Chopin & Liszt In Warsaw [2CD]

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Ingolf Wunder - znakomity austriacki pianista, ulubieniec warszawskiej publiczności, laureat II nagrody XVI Konkursu Chopinowskiego oraz dwóch nagród specjalnych: nagrody warszawskiej Filharmonii Narodowej za najlepsze wykonanie koncertu i nagrody Rektora Uniwersytetu Muzycznego Fryderyka Chopina za najlepsze wykonanie Poloneza-Fantazji op. 61 - prezentuje nowy album z muzyką Chopina i Liszta, nagrany w Filharmonii Narodowej w Warszawie:

„W tym projekcie trzy istotne punkty mojego życia łączą się ze sobą: Chopin, Liszt i Warszawa.
Franciszek Liszt, którego muzyka przykuła moją uwagę do tego stopnia, że w wieku piętnastu lat postanowiłem, że zostanę pianistą. Fryderyk Chopin, którego geniusz skierował mnie na właściwy tor w wieku lat dwudziestu dwóch. I Warszawa, miasto, które zupełnie niespodziewanie głęboko zakorzeniło się w moim sercu, zarówno prywatnie, jak i pod względem muzycznego rozwoju.
Chopin, którego kompozycje stanowią centralną część tego albumu, skomponował Koncert f-moll w Warszawie. Tu też napisał Poloneza op. 22. Allegro, nigdy nieukończonego trzeciego koncertu fortepianowego, miało być ponoć utworem, którym kompozytor chciał przywitać swoje miasto po powrocie do wyzwolonej ojczyzny. I w końcu Hexaméron – utwór, który nie dość, że zawiera wariację napisaną przez Chopina, to też został wykonany przez Liszta podczas jego warszawskiego debiutu.
Te wszystkie wzajemne zależności sprawiły, że atmosfera nagrania w Filharmonii Narodowej miała dla mnie w sobie coś magicznego” – Ingolf Wunder

"In this project three important pillars of my life come together. Chopin, Liszt and Warsaw.
Franz Liszt, whose music ultimately caught my attention in a way that I decided to become a pianist at the age of 15, Fryderyk Chopin, whose genius brought me musically back on track in my life at the age of 22, and last but not least Warsaw, a city that due to inexplicable occurrences grew very close to my heart both in terms of private happiness and musical evolvement.
Chopin is the central part of this production. He composed and premiered the F minor Piano Concerto in Warsaw. The Polonaise Op.22 was written in his beloved city of Warsaw as well. The Allegro of the never completed third piano concerto [Allegro de Concert] was supposed to be the work for his awaited comeback to a free Warsaw, which unfortunately never happened in his lifetime. And Liszt: His Hexameron, which also contains a variation originally composed by Chopin, was also played during his debut in the Polish capital.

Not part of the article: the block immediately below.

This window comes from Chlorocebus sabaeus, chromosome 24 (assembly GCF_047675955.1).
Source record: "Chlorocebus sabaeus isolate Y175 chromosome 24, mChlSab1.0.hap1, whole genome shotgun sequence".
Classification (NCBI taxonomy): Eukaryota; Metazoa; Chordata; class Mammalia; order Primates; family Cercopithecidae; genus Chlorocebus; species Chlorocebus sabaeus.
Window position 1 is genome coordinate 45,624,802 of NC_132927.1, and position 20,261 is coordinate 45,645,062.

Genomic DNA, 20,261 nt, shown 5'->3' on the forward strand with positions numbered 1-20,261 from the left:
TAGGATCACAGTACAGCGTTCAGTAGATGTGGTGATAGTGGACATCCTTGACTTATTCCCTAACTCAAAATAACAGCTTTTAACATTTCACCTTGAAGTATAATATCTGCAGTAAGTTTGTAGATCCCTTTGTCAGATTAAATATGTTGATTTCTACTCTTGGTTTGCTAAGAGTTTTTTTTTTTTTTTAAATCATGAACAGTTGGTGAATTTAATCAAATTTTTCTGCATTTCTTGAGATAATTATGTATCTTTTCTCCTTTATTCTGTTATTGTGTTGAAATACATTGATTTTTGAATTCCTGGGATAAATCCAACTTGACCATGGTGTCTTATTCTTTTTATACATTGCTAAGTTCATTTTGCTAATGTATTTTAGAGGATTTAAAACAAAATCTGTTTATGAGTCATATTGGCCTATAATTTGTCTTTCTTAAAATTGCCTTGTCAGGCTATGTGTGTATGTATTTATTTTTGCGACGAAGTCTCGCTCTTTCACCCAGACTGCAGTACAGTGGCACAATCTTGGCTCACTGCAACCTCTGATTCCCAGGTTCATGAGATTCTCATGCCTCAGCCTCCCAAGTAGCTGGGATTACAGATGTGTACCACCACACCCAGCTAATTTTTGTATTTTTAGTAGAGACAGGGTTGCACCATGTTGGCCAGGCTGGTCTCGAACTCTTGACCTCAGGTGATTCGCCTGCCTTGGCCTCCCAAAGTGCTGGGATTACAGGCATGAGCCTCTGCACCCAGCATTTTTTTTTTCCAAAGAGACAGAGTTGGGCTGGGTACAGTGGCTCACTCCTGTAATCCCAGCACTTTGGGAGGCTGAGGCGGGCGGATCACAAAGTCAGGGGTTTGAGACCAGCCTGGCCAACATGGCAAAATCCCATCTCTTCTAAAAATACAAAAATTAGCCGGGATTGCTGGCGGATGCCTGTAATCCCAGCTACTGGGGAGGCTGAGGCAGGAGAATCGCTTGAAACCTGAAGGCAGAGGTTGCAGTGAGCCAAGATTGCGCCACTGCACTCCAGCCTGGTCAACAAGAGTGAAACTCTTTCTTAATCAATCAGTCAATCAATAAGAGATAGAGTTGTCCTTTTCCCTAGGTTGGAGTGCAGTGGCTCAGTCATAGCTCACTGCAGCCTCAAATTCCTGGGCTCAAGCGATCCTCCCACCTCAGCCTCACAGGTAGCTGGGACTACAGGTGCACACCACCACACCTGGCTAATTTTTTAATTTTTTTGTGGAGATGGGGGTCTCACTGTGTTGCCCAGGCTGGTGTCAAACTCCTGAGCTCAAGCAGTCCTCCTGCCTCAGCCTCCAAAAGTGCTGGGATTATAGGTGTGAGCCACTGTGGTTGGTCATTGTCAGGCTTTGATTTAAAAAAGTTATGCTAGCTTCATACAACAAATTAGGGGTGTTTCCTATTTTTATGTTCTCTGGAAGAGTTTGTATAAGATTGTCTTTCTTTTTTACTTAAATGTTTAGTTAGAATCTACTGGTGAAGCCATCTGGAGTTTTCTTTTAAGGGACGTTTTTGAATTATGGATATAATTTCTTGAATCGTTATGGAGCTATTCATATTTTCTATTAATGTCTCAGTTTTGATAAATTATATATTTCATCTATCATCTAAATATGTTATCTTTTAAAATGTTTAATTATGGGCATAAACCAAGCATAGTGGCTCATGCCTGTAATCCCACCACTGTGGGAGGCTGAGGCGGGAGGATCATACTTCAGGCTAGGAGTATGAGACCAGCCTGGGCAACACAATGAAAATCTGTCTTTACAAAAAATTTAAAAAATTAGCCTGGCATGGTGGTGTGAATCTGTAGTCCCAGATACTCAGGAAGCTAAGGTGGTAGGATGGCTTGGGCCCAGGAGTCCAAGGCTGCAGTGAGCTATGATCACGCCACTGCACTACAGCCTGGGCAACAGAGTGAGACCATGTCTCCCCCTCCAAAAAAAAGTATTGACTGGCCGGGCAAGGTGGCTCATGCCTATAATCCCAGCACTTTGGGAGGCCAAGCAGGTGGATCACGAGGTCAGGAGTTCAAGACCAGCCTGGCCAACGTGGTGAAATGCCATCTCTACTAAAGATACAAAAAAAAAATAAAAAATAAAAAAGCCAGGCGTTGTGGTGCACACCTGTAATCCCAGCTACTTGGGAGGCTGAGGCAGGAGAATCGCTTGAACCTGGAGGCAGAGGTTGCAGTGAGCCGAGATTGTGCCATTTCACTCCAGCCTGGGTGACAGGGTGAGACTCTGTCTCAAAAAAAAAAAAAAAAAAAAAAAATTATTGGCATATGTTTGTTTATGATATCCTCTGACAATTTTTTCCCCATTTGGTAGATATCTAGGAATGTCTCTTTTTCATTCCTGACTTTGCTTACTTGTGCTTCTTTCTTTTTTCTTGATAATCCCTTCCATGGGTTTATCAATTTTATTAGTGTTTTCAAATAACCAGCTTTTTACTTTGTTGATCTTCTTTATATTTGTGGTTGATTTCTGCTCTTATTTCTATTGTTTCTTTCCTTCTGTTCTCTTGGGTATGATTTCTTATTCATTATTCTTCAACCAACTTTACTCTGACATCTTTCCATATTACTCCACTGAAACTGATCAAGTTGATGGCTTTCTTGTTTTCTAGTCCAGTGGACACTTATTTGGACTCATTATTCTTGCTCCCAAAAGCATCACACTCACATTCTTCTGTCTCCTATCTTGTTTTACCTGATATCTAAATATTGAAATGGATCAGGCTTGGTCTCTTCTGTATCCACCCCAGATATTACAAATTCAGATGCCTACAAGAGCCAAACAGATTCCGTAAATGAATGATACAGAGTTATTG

This magical bond of circumstances was definitely feel-able for me during the recording process at the “Filharmonia Narodowa”.
The works of this album are also supposed to link the known and unknown of two of the greatest composers ever living. The known part required for me to take a step back and look at the music from a different angle - especially the orchestration of the f minor concerto. Music of that level positions itself far above our terrestrial time but finds itself in a constant metamorphosis. Alfred Cortot, as well as all the scholars and musicians that worked on Chopin’s scores (not to forget the persons that assisted Chopin himself orchestrating), helped to form the music with their ideas and feelings and ultimately brought it all the way into our times. The tradition of composing and interpreting, the core of the musical message as well as the circumstances of their times and societies were always factors in this process.
The pattern of this everlasting mechanism is also visible in the city of Warsaw. A city full of life and progress that kept the core and soul without regard for circumstances. This was solely possible due to the energy of people that really cared about the city. Warsaw was for sure also in Chopin’s mind while writing the Allegro of his third concerto.
My work on this orchestration posed fundamental questions to me. The first one concerned the form. Looking at the manuscript of the solo version, one sees structural differences between this Allegro and the first two concerti. That raises two questions: First of all would he have gone back to previously used patterns during the completion process of the concerto? Or was it always in his mind to compose the third concerto in a different style? That’s of course mere surmise after almost 200 years and the missing evidence. Therefore, after lots of testing and trying, I decided to stick to the musical message only, which minimized the risk of distorting the piece. The deeper I dove into the work the more I contemplated about the second fundamental question. Why is this masterpiece almost exclusively known to insiders only? One obvious reason seems to be that it surely wasn’t meant to be for piano solo initially but was published as such for unknown reasons. This led to the fact that it didn’t get an as euphoric press as many of Chopin’s other works did. Probably that’s how the vicious cycle started which created the not qualified common knowledge that this Allegro is not as good of a composition as many of his other compositions are. This is of course absolutely false.
The more one thinks about these matters, the more one realizes that at the end of the day the ultimate purpose of music is to touch our souls and enrich us human beings. For all other details the truth lies always in the middle and as an interpreter one spends one’s entire life to strive after this impalpable and inexplicable truth. What a wonderful privilege that is!"

by Ingolf Wunder


Deutsche Grammophon
Fryderyk Chopin [1810-1849], Franz Liszt [1811-1886]
Ingolf Wunder
Chopin & Liszt In Warsaw [2CD]
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